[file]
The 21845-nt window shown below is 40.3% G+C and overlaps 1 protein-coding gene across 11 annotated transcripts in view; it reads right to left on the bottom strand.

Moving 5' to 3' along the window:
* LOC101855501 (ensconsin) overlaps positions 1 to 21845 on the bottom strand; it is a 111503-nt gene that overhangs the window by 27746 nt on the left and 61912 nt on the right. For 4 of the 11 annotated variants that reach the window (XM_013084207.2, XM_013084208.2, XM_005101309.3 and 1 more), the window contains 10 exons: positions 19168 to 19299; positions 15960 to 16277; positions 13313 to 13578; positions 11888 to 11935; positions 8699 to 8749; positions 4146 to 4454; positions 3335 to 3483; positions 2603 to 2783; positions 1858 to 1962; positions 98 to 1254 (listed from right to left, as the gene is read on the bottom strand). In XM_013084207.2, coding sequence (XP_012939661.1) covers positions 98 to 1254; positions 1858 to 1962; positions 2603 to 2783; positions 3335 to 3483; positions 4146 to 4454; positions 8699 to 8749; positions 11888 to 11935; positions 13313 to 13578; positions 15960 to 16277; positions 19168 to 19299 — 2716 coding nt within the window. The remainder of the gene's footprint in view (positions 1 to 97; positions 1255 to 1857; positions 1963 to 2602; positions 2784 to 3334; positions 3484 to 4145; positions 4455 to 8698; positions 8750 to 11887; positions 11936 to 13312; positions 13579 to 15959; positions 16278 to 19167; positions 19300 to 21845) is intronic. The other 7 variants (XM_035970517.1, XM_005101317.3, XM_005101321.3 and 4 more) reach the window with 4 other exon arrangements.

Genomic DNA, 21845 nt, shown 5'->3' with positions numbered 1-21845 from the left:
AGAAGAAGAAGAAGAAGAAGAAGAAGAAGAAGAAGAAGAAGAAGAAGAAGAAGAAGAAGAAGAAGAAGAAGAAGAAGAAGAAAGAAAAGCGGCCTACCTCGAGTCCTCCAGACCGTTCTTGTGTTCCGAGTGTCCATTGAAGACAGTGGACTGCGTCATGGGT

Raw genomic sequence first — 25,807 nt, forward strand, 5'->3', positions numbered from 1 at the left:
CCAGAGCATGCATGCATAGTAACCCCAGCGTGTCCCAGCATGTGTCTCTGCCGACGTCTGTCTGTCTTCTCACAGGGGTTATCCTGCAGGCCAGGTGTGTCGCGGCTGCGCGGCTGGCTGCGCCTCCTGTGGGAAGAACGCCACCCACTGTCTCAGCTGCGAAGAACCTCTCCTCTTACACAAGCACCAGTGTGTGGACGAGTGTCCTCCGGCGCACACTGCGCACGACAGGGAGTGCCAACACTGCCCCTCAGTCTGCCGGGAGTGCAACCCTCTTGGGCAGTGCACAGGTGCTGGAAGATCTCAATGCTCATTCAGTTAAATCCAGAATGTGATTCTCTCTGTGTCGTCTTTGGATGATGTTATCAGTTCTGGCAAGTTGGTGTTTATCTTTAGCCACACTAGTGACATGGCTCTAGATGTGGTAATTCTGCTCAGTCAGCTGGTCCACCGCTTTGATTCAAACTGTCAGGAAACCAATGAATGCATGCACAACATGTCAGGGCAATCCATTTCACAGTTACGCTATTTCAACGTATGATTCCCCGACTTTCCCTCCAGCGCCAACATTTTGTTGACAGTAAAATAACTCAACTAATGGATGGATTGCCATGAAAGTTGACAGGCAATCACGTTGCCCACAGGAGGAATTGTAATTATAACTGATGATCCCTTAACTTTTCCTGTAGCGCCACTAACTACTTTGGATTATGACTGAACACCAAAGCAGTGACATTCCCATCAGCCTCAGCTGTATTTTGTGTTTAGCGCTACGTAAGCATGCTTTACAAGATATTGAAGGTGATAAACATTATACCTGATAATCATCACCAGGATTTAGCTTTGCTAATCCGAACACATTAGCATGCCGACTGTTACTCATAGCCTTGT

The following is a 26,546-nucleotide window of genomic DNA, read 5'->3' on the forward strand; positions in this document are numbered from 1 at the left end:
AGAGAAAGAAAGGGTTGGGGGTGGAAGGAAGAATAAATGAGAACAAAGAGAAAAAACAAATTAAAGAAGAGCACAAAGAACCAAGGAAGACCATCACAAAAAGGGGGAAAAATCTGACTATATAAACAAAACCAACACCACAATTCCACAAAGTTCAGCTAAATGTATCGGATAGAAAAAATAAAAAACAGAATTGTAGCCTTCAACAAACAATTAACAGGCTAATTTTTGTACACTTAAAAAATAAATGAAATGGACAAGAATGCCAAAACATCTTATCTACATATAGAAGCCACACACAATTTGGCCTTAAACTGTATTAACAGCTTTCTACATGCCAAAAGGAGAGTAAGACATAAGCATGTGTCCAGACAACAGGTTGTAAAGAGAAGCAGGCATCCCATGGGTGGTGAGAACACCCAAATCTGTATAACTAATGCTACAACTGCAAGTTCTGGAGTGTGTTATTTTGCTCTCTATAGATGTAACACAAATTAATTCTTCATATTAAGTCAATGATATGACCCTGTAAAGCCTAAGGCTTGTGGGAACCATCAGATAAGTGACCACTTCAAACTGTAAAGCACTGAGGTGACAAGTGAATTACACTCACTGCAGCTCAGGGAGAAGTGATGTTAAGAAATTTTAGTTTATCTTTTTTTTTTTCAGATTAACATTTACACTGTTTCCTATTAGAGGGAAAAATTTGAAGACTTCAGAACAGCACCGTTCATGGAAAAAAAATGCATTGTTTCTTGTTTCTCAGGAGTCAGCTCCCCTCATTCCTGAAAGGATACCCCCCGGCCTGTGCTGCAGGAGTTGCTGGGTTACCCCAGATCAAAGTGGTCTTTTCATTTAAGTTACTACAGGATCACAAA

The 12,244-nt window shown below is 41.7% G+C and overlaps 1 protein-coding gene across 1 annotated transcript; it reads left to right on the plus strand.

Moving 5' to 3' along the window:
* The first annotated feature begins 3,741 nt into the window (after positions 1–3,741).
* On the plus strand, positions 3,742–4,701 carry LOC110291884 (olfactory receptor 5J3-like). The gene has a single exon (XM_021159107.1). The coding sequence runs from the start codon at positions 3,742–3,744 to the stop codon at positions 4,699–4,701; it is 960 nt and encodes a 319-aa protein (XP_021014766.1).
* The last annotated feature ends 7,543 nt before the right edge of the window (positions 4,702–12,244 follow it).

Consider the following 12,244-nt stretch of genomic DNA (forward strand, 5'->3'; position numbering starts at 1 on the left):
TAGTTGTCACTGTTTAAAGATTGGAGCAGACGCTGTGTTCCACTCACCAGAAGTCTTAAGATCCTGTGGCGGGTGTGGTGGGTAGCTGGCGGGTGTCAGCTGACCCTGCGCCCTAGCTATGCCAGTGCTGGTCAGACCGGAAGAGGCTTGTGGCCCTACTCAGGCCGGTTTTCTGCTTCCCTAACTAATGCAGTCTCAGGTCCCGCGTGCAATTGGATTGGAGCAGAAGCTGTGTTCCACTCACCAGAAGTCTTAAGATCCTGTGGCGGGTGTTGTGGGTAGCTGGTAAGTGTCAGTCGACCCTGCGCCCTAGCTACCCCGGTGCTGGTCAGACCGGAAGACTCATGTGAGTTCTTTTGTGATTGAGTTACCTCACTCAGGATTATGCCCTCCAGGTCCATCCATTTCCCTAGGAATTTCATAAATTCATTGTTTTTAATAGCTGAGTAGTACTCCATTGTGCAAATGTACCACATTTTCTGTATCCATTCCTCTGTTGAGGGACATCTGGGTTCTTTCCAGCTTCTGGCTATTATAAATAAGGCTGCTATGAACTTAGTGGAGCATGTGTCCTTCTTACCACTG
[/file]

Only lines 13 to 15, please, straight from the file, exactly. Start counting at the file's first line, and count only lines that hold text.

* On the plus strand, positions 3,742–4,701 carry LOC110291884 (olfactory receptor 5J3-like). The gene has a single exon (XM_021159107.1). The coding sequence runs from the start codon at positions 3,742–3,744 to the stop codon at positions 4,699–4,701; it is 960 nt and encodes a 319-aa protein (XP_021014766.1).
* The last annotated feature ends 7,543 nt before the right edge of the window (positions 4,702–12,244 follow it).

Consider the following 12,244-nt stretch of genomic DNA (forward strand, 5'->3'; position numbering starts at 1 on the left):